Saturday, October 16, 2010

Jason goes to Docfest--Day 2

Two more movies last (Friday) night, so let's jump right in.

First up, a hero-worship doc that has a very worship-worthy hero, AMERICAN: THE BILL HICKS STORY. A fairly straightforward narrative of the life of the outspoken stand up comic, told by the people who knew him best--friends and family. It was clear from a very young age (like 13, when he first broke into the stand-up clubs in Houston, TX) that he was a born comic. The movie recounts his early squeaky-clean days, his dabbling in psychedelic mushrooms (one of his oft-repeated jokes is about how the news never does a positive drug story), and his drinking--leading to his anger and bitterness coming out in his act. Eventually his "act" just became people in the audience buying him drinks and him getting royally wasted on stage. But he cleaned up, stopped the booze, and came back as a seriously funny angry comic with political messages about the drug war, free speech, and flag burning. Although he had the the respect, admiration, even worship of fellow comedians, he was ahead of his time and never really caught on the way he should've in America. So he went to England, where he played giant sold out theaters, and then returned to America and played small clubs. In fact, this movie titled AMERICAN was actually made in the UK. I have to believe, especially seeing the success of angry political comics today, that had he not died young (of cancer) that fame would've come to him. As it was, I remembered several of his bits when I saw them again in the move, but didn't know him as a household name. More's the pity.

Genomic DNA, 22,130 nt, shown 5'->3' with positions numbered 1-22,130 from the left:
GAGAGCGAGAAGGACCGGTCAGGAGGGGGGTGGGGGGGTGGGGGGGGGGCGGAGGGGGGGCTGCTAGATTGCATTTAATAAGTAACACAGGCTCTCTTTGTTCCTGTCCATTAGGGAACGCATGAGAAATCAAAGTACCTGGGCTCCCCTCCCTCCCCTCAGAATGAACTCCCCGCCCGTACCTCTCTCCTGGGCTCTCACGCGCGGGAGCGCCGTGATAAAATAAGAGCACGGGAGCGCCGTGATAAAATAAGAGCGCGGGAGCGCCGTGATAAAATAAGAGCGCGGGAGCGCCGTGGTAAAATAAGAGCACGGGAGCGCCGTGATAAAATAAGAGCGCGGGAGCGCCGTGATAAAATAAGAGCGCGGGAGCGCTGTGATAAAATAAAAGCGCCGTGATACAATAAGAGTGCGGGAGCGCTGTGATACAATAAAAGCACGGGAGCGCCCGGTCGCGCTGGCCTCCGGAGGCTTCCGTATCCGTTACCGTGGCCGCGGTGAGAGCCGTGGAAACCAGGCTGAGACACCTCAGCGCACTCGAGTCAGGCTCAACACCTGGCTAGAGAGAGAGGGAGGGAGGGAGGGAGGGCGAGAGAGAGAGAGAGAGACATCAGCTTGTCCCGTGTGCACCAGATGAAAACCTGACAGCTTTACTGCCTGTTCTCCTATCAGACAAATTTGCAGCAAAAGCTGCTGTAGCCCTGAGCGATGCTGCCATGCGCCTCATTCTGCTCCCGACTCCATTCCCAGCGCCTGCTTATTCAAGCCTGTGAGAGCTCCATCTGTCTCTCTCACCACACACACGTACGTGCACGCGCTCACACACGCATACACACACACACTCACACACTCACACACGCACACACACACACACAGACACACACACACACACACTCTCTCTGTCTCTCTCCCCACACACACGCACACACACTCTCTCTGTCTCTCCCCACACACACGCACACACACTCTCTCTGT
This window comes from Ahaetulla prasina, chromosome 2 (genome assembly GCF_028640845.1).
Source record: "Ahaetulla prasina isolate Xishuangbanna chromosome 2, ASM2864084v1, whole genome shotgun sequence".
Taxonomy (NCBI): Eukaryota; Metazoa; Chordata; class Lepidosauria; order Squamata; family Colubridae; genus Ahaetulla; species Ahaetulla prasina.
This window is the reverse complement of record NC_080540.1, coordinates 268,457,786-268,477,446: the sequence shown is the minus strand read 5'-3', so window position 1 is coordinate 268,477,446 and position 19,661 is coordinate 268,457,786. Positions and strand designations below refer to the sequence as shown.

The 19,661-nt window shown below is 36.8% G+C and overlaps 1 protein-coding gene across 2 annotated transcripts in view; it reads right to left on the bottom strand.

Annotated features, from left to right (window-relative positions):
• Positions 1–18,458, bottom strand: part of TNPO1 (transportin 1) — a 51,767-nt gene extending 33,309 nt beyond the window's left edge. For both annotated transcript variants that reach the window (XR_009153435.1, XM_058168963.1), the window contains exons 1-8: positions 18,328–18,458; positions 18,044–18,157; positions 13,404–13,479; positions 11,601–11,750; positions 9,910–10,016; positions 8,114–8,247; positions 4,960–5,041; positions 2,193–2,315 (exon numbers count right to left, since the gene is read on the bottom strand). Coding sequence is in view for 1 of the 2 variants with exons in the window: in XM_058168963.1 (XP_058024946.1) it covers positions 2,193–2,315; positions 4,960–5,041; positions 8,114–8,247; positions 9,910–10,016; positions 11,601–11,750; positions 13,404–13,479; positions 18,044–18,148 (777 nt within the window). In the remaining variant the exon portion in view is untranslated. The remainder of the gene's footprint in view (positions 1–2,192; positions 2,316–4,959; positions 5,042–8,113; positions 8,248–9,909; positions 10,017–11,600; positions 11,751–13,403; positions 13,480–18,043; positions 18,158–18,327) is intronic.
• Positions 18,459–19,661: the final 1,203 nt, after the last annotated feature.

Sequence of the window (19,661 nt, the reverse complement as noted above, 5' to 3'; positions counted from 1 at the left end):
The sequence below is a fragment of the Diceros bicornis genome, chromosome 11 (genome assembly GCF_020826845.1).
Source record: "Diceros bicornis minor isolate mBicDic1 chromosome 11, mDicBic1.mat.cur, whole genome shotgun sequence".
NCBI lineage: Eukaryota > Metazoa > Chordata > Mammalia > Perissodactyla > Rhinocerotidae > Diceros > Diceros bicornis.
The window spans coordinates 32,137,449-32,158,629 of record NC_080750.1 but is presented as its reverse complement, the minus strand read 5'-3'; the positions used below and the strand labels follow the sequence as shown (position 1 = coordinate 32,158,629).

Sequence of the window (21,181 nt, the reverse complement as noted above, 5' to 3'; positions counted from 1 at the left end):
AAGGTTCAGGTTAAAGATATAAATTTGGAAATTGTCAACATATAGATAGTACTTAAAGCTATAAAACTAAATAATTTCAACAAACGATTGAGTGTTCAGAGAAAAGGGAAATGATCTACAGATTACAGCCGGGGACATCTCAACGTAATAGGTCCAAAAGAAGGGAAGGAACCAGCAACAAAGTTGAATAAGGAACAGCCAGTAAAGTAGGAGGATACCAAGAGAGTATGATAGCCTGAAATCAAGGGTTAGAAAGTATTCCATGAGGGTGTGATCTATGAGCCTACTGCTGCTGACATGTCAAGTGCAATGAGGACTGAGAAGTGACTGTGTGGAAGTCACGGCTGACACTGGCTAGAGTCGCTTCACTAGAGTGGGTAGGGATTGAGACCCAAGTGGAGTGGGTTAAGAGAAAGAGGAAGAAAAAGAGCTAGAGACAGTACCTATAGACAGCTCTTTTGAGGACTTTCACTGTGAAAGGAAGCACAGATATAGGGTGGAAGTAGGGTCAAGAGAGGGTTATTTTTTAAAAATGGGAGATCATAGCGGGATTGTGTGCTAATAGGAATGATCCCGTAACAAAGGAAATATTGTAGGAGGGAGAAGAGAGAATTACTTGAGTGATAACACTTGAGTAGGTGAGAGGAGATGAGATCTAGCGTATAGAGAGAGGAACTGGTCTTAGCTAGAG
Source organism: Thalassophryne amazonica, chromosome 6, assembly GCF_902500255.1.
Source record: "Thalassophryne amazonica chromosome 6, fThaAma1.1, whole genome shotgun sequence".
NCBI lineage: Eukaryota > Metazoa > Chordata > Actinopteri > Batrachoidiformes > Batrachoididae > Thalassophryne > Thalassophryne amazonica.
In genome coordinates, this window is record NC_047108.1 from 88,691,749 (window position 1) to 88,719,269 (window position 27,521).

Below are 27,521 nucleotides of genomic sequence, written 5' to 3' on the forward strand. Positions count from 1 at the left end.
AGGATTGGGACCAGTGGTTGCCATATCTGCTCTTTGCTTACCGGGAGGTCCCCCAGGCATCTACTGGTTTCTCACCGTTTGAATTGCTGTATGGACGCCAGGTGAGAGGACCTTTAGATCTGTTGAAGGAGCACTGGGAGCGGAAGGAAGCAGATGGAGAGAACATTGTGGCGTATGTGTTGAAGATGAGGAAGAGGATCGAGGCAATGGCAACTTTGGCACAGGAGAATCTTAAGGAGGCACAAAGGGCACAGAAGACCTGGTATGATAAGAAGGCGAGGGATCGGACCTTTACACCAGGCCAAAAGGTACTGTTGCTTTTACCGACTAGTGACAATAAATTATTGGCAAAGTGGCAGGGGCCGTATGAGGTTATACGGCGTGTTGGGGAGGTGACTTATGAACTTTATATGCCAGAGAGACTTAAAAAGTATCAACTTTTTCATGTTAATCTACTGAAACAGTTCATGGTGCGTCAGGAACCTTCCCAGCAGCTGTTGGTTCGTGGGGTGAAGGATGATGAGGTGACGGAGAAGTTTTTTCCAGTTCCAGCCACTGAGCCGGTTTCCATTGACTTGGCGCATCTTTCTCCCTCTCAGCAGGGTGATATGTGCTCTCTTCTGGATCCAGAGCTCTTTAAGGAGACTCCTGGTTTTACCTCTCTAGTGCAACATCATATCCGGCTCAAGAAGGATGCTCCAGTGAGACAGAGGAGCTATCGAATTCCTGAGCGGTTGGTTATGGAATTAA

And then I followed that up with an odd, traumatic story of pedophilia and incest, FAMILY AFFAIR. Filmmaker Chico Colvard's father molested and abused his daughters and went to jail for a long, long time. And now he's done his time and he's out, and somewhat inexplicably the daughters still see him, even have him over for Thanksgiving dinner. Colvard sets out to document this, and try to understand why they still let their abusive father (to be fair, they refer to past abuses but you never see him acting abusive nowadays) into their life.

So I have to confess, I was exhausted and dozed off a couple of times during this film (it happens). So if he answered the question of "why?" I didn't see it. Instead, what I saw was a close examination of a family, that raised an interesting and powerful question without answering it--possibly because it's unanswerable.

Total Running Time: 187 minutes
My Total Minutes: 211,253
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